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Structuring Your Medical Website for SEO & UX

Your typical one size fits all medical website is no longer going to cut it. Site visitors have become accustomed to getting what they want when they need it, knowing where they are on a website at all times, and being able to communicate with your business the way they want to.

medical website template

Why should you consider improving your website structure? (also referred to as “information architecture”)

1: Google. Make it easier for Google to understand what your site content is about and why they should choose you as the best option in the search results. It also reduces your chances of being dramatically affected by a Google Update like “Medic”. (Medic Update affected many medical related sites about health and wellness).

2: User Experience or UX. The better your site is for the visitor, the longer they will stay, the better your chance of that person contacting you and Google will inadvertently see people staying on your site longer and use that as a ranking factor!

Persona Focused Content

Let’s say that you’re a plastic surgeon. Who would be coming to your site and why? Are you getting that person to the right spot on your site in the most efficient manner? As an example, a potential patient who may need work done on their face and comes across your site organically via a Google search. Do you have a logical way them to find your expertise in the facial area?

I recommend using hub pages. Hub or “pillar pages” are long form pages that act as a main stopping point for your searcher. In this example, we would want to have separate hub pages for parts of the body that the patient would potentially need work done on. In the sample site below, they have done it for Surgical and Non-Surgical but it could and should be narrowed down more (and add more content to those pages). Of course, the data speaks for itself. I’d love to get my hands on the Google Analytics / Search Console accounts for this domain!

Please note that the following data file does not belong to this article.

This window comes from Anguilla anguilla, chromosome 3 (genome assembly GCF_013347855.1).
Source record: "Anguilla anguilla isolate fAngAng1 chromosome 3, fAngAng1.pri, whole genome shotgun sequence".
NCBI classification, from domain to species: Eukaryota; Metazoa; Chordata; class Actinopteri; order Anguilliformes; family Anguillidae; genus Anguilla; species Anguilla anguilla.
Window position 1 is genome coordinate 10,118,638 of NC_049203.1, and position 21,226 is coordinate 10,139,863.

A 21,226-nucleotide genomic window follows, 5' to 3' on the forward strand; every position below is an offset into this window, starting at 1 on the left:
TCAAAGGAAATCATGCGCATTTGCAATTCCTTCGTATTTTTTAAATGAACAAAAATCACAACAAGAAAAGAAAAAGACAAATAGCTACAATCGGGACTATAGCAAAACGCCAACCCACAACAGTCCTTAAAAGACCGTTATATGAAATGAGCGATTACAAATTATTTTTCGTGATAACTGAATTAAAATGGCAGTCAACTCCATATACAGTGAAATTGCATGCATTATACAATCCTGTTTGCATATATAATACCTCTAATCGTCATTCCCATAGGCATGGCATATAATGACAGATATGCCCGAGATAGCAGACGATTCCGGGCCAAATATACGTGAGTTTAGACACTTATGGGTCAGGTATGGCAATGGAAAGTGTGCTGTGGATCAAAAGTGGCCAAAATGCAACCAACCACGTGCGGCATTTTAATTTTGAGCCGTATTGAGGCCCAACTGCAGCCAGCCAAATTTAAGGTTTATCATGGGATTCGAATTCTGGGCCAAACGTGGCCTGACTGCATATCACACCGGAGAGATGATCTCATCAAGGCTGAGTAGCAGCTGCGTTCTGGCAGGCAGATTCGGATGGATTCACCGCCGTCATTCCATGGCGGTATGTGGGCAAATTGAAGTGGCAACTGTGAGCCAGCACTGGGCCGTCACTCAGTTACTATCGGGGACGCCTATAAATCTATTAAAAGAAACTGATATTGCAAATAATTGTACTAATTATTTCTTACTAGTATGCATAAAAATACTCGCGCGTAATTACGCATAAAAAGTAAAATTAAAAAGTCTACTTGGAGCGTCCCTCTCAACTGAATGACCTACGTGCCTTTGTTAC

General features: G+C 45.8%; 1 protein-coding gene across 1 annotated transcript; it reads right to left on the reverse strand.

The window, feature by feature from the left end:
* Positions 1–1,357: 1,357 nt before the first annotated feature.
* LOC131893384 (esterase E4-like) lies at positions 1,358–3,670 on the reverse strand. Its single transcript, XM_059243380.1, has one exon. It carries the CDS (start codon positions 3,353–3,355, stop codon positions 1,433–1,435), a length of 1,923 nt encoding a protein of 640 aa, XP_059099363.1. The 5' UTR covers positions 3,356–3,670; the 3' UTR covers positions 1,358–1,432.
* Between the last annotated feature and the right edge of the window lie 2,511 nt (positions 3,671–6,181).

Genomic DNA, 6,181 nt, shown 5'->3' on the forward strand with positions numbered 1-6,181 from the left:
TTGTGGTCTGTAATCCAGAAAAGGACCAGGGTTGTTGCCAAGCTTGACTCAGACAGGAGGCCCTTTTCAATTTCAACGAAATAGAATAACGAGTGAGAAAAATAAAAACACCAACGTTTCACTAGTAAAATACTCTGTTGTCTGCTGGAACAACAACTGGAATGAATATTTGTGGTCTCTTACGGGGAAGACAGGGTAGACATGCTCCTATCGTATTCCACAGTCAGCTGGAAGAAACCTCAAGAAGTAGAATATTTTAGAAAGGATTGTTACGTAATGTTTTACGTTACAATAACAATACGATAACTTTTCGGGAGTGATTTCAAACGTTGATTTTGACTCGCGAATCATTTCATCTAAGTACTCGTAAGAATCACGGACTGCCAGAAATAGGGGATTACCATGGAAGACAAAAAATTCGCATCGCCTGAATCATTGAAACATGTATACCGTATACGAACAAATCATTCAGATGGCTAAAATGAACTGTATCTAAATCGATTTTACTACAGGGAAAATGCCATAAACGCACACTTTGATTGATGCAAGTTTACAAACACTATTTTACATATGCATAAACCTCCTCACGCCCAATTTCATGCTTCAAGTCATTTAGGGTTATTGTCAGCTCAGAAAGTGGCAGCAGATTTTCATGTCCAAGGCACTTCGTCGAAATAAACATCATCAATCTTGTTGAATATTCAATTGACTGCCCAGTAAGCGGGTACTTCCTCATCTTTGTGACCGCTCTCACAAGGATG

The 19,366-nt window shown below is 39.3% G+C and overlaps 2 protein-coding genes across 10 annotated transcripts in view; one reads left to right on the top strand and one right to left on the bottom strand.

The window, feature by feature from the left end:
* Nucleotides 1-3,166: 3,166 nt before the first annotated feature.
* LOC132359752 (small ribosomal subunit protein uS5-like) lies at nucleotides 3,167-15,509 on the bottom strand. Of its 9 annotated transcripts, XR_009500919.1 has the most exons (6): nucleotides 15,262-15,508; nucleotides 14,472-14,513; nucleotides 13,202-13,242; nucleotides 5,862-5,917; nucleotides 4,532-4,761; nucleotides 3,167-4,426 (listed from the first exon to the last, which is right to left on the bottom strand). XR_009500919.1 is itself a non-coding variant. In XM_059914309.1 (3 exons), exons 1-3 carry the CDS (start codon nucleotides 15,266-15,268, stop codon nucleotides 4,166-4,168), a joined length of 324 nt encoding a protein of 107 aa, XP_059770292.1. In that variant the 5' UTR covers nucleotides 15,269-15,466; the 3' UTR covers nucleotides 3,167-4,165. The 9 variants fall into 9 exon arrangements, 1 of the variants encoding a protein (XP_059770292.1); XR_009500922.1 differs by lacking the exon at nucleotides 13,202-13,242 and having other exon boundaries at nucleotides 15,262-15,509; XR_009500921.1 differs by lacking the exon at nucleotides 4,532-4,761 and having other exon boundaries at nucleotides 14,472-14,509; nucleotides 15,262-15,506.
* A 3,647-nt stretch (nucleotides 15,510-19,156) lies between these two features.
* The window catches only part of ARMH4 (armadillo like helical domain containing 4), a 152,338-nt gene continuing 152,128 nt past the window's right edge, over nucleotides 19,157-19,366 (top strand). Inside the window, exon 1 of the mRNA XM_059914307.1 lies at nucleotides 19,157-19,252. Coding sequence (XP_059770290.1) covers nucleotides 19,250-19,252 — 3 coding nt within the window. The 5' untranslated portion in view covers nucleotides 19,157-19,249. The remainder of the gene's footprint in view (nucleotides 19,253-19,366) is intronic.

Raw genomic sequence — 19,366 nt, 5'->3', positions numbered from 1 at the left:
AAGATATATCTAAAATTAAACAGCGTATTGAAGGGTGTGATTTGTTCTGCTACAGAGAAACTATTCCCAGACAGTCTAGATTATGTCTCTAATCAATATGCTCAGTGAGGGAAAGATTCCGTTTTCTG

See the navigation below. There is a place for people focusing on Facial. Alternatively, this Doctor could have also narrowed it down in a SEPARATE section on the navigation by body part so the searcher could have easily gone right to the Facial Surgery page.

medical website structure

No matter your type of practice, you’ll want to map out the thought process of the searcher for your service. Are they going to start with a disease, or a symptom or a body party? You’ll then want to map that flow out on your site so it matches the intent of your patients.

Navigational Breadcrumbs & Logical URL Structure

Let users know where they are on your medical website at any given moment. Maybe they have gone down the wrong path or they want to just quickly see where they are. In the image below, you can see how I know where I am on the site and that I can click to go back to a specific spot.

navigational breadcrumbs

Having neatly defined sub-folders for the sections on your site that are hub pages or related also helps improve UX and gives Google a better understand of what your site is about. For example similar to what we have already mentioned above, if you have a Faces section on your plastic surgery site. You’ll want to have a doctorjones.com/FACES page and then add additional sub-folders below that like /face/rhinoplasty or /faces/facelift etc etc. Google also really likes and appreciates this tactic and may even reward you with some improved rankings.

For more info on how medical website structural changes can affect your SEO, contact us today!

By |2020-06-12T04:02:09+00:00October 11th, 2018|Categories: B2B Marketing, Information Architecture|0 Comments

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